The resonance properties of the physical gill ofCorixa punctata and their significance in sound reception
- Cite this article as:
- Prager, J. & Streng, R. J. Comp. Physiol. (1982) 148: 323. doi:10.1007/BF00679017
The air bubble comprising the physical gill of the Corixinae is a stimulus-conducting apparatus external to the tympanal organs, which transforms water-borne sound into airborne sound. Like all air bubbles under water, it is a system capable of oscillation and resonance; the resonant frequency depends primarily on the volume of the air bubble.
A computer-controlled method was developed by which the resonance properties of the respiratory air bubble ofCorixa punctata could be measured in the freely moving animal under controlled acoustic conditions.
The resonant frequencyfrof the air bubble varies with air volume V according to the relationfr∝V−2.3.
When the air supply is replenished by taking in air at the water surface, the enlarged volume of the air bubble brings about a stepwise reduction in resonant frequency. Thereafter, the resonant frequency gradually rises as the volume slowly shrinks, until the animal again takes in air.
In the temperature range 4 °C to 16 °C resonant frequencies between 1.35 kHz and 3.35 kHz are observed. The resonant frequency of an “average” animal at constant temperature varies owing to the change in air-bubble volume, by ±500 Hz about the mean (central) frequency. The distributions of the resonant frequencies shift toward lower frequencies as the water temperature rises. The central frequency falls about linearly from 2.4 kHz at 4 °C to 1.95 kHz at 16 °C (Figs. 6–8).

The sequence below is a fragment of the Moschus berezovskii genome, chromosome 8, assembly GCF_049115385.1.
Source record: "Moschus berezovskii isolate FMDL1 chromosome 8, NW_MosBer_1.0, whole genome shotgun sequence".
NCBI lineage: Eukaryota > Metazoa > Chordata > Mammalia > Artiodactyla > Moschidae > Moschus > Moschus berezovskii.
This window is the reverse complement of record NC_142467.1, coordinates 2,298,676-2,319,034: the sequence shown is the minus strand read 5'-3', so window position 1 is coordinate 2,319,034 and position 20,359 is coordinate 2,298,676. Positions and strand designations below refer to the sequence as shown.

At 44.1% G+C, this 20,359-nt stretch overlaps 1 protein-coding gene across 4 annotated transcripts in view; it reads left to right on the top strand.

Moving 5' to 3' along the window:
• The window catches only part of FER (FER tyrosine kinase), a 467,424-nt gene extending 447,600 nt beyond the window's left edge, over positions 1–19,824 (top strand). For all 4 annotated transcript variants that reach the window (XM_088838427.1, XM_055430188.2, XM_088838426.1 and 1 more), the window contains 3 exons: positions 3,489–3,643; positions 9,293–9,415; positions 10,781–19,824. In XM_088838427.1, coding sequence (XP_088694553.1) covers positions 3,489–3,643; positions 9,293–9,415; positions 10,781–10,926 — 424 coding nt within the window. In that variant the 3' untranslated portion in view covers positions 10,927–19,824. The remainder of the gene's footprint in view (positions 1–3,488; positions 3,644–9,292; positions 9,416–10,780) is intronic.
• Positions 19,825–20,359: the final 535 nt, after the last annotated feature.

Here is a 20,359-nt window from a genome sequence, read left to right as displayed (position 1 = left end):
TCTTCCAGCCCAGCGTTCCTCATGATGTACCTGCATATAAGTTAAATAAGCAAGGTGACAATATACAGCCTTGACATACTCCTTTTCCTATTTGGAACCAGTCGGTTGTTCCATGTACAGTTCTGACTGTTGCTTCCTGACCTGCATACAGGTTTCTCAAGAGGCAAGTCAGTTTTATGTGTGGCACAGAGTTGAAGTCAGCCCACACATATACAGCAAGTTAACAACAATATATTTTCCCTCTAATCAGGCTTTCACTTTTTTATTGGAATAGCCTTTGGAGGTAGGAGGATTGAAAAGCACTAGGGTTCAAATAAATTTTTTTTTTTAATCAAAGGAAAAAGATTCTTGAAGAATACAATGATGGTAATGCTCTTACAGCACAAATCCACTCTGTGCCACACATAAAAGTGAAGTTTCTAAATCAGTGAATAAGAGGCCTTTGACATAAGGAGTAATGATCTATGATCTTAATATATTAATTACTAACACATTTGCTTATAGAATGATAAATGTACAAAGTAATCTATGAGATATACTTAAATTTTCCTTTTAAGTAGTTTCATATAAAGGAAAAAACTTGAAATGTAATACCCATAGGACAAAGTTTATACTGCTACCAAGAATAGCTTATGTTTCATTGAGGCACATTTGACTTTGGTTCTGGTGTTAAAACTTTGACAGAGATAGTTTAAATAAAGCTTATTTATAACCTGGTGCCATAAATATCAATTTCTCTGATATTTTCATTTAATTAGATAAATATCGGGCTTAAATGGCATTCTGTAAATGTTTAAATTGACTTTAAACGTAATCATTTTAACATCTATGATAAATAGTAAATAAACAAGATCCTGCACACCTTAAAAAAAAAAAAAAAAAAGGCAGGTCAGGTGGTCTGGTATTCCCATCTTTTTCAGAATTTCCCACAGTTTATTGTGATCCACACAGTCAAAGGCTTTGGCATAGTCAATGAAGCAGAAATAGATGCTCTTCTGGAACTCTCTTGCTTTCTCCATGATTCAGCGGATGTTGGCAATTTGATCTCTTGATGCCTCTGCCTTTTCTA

The resonant peak of the air bubble is ca. 14 dB above the low-frequency level, as calculated from the logarithmic decrement of 0.6±0.1. As compared with spherical air bubbles, the oscillations of the respiratory air bubble are considerably more damped.
When caused to resonate by external alternating pressures, the air bubble of the physical gill exhibits internal pressure alternation of greatest amplitude in the region of its resonant frequency. The range over which the resonant frequency varies coincides with the range of frequencies to which the mesothoracic tympanal organ is especially sensitive; the latter bandwidth is extended by the bilateral asymmetry of the sense cell A1 (Fig. 9).
The results are discussed in relation to the sound sensitivity of the tympanal organs and the function of the physical gill in sound production.